BETTER use of ewe pregnancy scans is the key to decreasing lamb mortality and improving profitability.
NSW Department of Primary Industries livestock officer Chris Shands told a workshop in Benambra last week that making better use of the scanning data could help producers improve their flock.
Mr Shands said scans could be used to identify and cull dry ewes that were less productive and find and retain animals that consistently produced single lambs or twins.
He said culling out dry ewes was a way producers could improve the efficiency of their flock over time, and marking them with an ear clip or keeping detailed tag records was a good way of keeping track of them.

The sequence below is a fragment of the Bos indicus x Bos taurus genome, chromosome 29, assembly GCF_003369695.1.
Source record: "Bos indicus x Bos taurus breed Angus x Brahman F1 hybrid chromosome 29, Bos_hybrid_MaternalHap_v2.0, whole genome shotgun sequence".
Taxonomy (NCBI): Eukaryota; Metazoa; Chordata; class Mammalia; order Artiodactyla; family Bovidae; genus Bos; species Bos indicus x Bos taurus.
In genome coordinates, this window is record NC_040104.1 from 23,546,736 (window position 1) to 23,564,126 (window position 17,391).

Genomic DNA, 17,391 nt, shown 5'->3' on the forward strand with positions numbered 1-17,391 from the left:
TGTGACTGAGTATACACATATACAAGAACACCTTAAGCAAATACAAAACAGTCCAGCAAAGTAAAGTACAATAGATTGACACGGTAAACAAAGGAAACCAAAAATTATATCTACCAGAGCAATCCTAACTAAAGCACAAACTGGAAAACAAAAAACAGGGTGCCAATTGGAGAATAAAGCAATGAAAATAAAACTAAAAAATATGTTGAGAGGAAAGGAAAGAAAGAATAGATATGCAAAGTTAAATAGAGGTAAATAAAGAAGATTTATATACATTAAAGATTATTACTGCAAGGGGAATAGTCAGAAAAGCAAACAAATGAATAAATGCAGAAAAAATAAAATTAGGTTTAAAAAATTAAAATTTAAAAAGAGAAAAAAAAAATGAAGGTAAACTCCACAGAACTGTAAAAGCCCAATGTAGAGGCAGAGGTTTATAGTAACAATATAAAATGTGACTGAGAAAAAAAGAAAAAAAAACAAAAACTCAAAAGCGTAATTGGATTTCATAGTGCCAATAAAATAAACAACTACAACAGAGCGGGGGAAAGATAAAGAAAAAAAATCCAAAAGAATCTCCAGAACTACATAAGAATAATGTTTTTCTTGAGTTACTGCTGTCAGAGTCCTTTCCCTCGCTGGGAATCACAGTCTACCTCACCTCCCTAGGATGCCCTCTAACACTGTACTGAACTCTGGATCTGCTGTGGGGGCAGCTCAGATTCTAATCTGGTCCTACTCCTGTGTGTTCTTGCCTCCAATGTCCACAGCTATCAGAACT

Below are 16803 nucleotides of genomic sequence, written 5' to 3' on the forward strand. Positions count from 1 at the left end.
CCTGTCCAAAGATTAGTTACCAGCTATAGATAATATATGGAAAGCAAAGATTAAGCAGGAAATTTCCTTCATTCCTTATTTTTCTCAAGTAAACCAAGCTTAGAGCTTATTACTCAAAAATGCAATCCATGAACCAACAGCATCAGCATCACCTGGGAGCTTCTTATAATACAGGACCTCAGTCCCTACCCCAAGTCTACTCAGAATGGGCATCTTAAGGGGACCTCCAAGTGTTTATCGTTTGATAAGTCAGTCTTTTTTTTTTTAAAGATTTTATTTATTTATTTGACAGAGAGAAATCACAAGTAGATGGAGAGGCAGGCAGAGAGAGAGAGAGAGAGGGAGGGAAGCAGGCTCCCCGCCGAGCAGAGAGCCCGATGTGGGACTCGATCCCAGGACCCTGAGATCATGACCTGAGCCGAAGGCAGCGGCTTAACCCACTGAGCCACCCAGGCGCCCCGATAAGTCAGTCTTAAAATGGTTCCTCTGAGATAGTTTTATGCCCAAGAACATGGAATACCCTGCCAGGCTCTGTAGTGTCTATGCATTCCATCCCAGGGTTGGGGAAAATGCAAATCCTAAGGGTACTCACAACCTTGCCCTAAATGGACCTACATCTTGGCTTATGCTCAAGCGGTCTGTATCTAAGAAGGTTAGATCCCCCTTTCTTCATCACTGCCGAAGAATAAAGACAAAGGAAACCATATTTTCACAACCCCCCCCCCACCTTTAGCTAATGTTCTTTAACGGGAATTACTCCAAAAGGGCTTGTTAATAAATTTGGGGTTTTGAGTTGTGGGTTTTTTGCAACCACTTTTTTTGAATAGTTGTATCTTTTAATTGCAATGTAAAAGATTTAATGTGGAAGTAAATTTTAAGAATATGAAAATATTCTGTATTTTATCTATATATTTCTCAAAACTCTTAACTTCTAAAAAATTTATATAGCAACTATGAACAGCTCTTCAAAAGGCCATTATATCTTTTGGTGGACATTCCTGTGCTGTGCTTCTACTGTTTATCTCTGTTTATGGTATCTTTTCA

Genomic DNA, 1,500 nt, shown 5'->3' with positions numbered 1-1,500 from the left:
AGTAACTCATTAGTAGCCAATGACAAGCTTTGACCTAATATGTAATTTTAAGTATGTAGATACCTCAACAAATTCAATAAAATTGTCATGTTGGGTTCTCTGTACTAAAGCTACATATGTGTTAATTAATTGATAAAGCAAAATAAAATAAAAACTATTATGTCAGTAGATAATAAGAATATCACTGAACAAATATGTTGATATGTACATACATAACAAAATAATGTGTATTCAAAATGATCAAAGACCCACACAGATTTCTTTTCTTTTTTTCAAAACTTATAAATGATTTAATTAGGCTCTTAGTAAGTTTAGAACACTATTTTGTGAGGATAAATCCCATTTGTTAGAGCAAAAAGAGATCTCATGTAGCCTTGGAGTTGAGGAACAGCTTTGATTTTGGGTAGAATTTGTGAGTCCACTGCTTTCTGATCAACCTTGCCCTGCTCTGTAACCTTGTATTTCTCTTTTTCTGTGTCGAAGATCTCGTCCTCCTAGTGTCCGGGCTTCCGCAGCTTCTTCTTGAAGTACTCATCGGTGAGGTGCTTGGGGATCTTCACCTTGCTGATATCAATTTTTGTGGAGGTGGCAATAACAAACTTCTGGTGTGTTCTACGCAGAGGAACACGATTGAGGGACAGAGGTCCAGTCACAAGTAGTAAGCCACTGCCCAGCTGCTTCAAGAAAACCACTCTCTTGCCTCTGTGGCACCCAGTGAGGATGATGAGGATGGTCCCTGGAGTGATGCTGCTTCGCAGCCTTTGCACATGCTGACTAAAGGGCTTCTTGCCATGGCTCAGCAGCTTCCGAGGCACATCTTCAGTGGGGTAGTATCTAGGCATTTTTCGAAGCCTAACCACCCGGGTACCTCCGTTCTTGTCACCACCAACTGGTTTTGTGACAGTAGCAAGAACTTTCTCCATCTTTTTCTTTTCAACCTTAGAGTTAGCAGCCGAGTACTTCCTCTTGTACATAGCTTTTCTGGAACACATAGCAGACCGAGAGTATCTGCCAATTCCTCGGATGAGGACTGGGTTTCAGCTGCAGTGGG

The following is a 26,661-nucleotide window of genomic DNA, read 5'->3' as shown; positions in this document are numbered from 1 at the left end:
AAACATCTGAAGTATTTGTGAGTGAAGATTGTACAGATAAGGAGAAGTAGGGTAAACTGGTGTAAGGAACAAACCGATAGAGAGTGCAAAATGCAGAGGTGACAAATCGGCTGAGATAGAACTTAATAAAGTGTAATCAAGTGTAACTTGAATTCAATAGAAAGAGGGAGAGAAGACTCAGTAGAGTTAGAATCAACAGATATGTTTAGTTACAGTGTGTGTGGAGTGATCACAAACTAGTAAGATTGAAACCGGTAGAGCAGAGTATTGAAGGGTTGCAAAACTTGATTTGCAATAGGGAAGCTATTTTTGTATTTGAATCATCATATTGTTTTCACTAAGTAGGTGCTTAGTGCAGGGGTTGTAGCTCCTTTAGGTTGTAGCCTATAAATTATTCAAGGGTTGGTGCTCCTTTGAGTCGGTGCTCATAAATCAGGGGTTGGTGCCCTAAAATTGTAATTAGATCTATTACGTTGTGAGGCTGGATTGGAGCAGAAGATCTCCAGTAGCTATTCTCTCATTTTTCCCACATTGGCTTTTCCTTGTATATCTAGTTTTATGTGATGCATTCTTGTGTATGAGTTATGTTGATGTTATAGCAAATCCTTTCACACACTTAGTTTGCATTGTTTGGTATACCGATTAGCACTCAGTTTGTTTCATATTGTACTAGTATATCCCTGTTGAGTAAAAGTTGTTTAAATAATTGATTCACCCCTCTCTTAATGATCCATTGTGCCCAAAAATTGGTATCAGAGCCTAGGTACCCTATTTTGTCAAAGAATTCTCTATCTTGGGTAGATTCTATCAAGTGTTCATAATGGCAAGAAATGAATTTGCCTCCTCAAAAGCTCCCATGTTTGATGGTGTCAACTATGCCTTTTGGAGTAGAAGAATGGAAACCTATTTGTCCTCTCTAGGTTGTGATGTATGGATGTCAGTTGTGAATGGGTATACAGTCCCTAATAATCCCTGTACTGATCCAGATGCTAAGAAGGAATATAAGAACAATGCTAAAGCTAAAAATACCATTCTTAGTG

Ewes pregnant with a twin lambs had different feed requirements to the single pregnant ewes, and to maintain their condition they needed extra feed and supplements just before birth.
"The repeatability of having another twin in the following year is quite high," Mr Shands said.
"It's about 60 per cent, (providing) the conditions are right.
"We can select the progeny from these animals to make our flocks a bit more efficient."
The most fertile ewes and best mothers could then be retained, allowing fewer maiden ewes that had more lambing problems.
"To make the flock a little bit more efficient you keep your older ewes one extra year," Mr Shands said.